Do I have to follow my HOA's rules?

It’s always in your best interest to adhere to the rules and regulations of your community. When neighbors work together to enhance their association, everyone sees the benefits—from increased property values to a greater sense of community and belonging.

How does an HOA enforce rules?

Not following HOA rules can carry legal and financial consequences. Enforcement policies may include warnings, fines, and more. If penalties aren't paid, your HOA may act by placing a lien on your home. However, most violations get corrected with a friendly reminder by phone or mail.

Can the police enforce HOA rules?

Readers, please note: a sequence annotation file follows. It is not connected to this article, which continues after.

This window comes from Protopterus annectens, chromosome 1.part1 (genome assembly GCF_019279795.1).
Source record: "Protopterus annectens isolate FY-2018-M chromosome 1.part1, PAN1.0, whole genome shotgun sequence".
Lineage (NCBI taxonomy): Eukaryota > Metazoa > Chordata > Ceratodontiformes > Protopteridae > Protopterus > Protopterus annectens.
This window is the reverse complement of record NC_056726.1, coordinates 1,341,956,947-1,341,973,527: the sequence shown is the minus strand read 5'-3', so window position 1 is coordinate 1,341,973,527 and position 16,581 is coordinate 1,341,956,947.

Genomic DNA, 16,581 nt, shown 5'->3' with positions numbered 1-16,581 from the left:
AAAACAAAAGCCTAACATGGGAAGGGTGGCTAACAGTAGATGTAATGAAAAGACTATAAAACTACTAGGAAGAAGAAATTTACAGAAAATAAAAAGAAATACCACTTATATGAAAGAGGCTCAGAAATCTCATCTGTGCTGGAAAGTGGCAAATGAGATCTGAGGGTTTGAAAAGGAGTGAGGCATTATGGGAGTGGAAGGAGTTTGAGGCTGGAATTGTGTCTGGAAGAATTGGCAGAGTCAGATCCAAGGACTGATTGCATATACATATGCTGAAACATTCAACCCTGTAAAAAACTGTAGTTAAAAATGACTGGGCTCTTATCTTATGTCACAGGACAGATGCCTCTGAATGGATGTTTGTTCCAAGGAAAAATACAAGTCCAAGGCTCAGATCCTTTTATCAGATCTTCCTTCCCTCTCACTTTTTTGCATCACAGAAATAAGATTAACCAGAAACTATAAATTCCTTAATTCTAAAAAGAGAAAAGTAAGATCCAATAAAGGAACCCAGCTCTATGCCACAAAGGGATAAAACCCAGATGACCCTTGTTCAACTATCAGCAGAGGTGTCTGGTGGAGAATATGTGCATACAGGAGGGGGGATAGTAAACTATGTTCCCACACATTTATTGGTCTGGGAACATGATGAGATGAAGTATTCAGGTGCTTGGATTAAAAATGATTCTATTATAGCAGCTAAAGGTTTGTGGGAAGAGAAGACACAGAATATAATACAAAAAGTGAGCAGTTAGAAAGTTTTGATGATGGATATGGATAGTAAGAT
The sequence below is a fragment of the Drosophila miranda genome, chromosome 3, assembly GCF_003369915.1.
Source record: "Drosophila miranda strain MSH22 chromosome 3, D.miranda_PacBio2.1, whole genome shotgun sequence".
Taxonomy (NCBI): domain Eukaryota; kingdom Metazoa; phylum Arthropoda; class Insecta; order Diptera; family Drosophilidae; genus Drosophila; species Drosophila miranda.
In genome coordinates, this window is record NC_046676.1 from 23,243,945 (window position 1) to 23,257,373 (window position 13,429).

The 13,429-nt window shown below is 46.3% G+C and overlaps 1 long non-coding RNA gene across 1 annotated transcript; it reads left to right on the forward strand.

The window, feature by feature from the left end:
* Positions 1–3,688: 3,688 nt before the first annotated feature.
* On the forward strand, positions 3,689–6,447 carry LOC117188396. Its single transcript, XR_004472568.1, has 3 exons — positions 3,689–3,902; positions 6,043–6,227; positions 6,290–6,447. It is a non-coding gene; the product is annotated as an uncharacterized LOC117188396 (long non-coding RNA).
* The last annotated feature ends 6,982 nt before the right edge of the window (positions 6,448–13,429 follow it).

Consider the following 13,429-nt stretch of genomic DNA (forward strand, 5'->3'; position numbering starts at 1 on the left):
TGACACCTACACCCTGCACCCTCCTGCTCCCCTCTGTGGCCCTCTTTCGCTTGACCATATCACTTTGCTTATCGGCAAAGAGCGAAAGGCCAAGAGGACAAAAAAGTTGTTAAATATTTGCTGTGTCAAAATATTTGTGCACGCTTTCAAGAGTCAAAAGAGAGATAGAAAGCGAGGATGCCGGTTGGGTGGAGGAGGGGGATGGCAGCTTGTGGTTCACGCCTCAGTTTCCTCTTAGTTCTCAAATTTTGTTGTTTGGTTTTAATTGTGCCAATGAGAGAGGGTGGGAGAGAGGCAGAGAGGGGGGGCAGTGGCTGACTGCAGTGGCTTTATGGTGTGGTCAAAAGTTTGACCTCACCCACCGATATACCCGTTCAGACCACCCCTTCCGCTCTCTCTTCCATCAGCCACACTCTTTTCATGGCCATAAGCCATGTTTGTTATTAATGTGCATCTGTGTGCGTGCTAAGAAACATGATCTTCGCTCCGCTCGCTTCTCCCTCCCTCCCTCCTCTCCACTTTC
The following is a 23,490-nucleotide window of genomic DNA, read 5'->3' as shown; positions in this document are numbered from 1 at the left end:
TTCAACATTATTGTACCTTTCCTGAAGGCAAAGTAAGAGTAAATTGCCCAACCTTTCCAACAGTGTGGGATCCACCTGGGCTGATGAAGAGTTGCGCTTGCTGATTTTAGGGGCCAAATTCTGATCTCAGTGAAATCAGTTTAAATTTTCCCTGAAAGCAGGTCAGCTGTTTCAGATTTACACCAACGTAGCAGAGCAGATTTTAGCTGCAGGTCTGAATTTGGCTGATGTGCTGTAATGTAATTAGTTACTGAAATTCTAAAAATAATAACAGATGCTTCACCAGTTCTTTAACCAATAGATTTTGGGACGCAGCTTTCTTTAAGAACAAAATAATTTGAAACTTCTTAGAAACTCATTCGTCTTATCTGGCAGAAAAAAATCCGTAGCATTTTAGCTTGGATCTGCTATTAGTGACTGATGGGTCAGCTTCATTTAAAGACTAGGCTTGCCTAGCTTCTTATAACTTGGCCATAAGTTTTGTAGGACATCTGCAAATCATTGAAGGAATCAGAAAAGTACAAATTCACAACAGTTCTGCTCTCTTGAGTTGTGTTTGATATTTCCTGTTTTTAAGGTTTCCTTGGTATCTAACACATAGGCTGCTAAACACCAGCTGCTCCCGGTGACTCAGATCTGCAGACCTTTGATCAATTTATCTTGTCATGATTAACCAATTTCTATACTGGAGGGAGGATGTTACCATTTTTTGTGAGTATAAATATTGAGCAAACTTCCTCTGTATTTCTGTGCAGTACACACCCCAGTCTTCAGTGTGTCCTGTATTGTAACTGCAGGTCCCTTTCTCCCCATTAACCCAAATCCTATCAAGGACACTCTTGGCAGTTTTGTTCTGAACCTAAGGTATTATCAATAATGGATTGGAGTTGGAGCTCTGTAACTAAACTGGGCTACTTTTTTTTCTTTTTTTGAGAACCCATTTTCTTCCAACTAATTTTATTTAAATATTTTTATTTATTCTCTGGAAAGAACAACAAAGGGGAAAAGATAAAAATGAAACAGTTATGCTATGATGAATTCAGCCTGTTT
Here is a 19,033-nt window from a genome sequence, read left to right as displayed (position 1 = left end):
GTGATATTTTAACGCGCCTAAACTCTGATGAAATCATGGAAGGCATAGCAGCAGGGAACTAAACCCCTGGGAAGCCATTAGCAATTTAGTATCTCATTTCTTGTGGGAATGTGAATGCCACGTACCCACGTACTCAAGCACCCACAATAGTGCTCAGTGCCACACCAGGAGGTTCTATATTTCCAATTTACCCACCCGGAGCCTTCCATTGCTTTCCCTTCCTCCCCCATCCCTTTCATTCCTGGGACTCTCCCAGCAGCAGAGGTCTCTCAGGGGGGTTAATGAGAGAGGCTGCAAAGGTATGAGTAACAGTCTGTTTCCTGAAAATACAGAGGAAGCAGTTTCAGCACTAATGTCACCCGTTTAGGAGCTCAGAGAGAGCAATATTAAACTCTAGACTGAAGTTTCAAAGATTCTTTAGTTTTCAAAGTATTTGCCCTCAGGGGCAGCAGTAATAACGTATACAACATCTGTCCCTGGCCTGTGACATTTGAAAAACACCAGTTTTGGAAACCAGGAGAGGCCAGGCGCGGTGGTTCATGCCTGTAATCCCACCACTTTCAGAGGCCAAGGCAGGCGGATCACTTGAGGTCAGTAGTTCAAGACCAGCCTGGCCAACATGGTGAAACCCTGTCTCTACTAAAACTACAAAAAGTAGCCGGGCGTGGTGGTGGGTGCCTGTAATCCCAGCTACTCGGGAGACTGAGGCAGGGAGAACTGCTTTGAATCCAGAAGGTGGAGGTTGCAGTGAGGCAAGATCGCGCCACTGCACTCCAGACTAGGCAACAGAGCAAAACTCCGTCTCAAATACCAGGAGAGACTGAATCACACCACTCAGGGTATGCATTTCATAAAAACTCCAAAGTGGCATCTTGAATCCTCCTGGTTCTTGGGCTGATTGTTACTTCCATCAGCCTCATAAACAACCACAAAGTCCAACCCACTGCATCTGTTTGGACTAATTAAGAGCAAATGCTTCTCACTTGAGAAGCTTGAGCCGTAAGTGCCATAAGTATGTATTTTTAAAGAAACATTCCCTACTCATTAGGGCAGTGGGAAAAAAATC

While the rules and regulations of an HOA are legally binding for association members, they generally aren’t enforceable by law enforcement. Instead, violations of association guidelines are considered a civil matter between the HOA and offending member. As such, any dispute that can't be resolved at the community level will need to be handled by mediation or in civil court. The exception to this is when your HOA's rules overlap other laws. These laws could include parking violations for public streets or county noise restrictions that may mirror your HOA rules.

Learn More About HOA Rules

If you have more questions about HOA's and their rules, please ask us in the comment section. You can also check out our free ebook, "Is It a Good HOA Rule?" to learn more about HOA rules and how they are made.